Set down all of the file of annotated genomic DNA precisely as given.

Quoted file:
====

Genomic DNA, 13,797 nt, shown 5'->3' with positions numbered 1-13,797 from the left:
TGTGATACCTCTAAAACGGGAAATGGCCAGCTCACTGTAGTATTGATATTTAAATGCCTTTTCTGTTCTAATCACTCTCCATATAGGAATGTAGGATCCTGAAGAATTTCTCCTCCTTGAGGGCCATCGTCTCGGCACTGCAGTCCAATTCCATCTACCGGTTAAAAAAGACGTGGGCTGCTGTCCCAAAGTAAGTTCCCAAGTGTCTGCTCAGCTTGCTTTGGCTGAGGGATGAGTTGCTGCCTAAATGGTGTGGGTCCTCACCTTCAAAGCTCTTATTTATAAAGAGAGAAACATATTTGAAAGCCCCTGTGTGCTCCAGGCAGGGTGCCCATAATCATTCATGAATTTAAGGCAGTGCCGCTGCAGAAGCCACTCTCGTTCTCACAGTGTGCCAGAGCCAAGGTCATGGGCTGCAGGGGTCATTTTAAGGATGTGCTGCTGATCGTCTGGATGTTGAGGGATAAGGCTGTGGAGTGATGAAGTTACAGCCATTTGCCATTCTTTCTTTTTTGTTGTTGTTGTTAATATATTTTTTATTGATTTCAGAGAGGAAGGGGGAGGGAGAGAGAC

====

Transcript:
Genomic DNA, 13,797 nt, shown 5'->3' with positions numbered 1-13,797 from the left:
TGTGATACCTCTAAAACGGGAAATGGCCAGCTCACTGTAGTATTGATATTTAAATGCCTTTTCTGTTCTAATCACTCTCCATATAGGAATGTAGGATCCTGAAGAATTTCTCCTCCTTGAGGGCCATCGTCTCGGCACTGCAGTCCAATTCCATCTACCGGTTAAAAAAGACGTGGGCTGCTGTCCCAAAGTAAGTTCCCAAGTGTCTGCTCAGCTTGCTTTGGCTGAGGGATGAGTTGCTGCCTAAATGGTGTGGGTCCTCACCTTCAAAGCTCTTATTTATAAAGAGAGAAACATATTTGAAAGCCCCTGTGTGCTCCAGGCAGGGTGCCCATAATCATTCATGAATTTAAGGCAGTGCCGCTGCAGAAGCCACTCTCGTTCTCACAGTGTGCCAGAGCCAAGGTCATGGGCTGCAGGGGTCATTTTAAGGATGTGCTGCTGATCGTCTGGATGTTGAGGGATAAGGCTGTGGAGTGATGAAGTTACAGCCATTTGCCATTCTTTCTTTTTTGTTGTTGTTGTTAATATATTTTTTATTGATTTCAGAGAGGAAGGGGGAGGGAGAGAGAC